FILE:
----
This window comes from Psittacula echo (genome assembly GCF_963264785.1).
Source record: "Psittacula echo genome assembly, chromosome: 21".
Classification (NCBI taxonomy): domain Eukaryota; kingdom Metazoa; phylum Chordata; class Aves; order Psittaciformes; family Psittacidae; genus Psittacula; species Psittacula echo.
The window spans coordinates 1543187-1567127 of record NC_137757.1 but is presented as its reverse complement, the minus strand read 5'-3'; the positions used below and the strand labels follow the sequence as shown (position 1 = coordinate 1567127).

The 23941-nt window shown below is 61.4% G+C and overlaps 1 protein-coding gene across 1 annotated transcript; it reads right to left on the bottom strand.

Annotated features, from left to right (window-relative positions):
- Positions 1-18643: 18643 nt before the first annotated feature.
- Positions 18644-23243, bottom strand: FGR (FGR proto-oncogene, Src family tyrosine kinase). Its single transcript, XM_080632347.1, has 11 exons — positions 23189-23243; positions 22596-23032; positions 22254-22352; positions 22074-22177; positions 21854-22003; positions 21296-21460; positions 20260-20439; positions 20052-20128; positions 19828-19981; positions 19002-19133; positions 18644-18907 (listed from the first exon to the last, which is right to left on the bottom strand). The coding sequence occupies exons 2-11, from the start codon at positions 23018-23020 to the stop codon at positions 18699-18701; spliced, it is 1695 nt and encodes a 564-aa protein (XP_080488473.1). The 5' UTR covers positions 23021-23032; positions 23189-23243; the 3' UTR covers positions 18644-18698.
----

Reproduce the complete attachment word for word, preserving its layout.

This window comes from Psittacula echo (genome assembly GCF_963264785.1).
Source record: "Psittacula echo genome assembly, chromosome: 21".
Classification (NCBI taxonomy): domain Eukaryota; kingdom Metazoa; phylum Chordata; class Aves; order Psittaciformes; family Psittacidae; genus Psittacula; species Psittacula echo.
The window spans coordinates 1543187-1567127 of record NC_137757.1 but is presented as its reverse complement, the minus strand read 5'-3'; the positions used below and the strand labels follow the sequence as shown (position 1 = coordinate 1567127).

The 23941-nt window shown below is 61.4% G+C and overlaps 1 protein-coding gene across 1 annotated transcript; it reads right to left on the bottom strand.

Annotated features, from left to right (window-relative positions):
- Positions 1-18643: 18643 nt before the first annotated feature.
- Positions 18644-23243, bottom strand: FGR (FGR proto-oncogene, Src family tyrosine kinase). Its single transcript, XM_080632347.1, has 11 exons — positions 23189-23243; positions 22596-23032; positions 22254-22352; positions 22074-22177; positions 21854-22003; positions 21296-21460; positions 20260-20439; positions 20052-20128; positions 19828-19981; positions 19002-19133; positions 18644-18907 (listed from the first exon to the last, which is right to left on the bottom strand). The coding sequence occupies exons 2-11, from the start codon at positions 23018-23020 to the stop codon at positions 18699-18701; spliced, it is 1695 nt and encodes a 564-aa protein (XP_080488473.1). The 5' UTR covers positions 23021-23032; positions 23189-23243; the 3' UTR covers positions 18644-18698.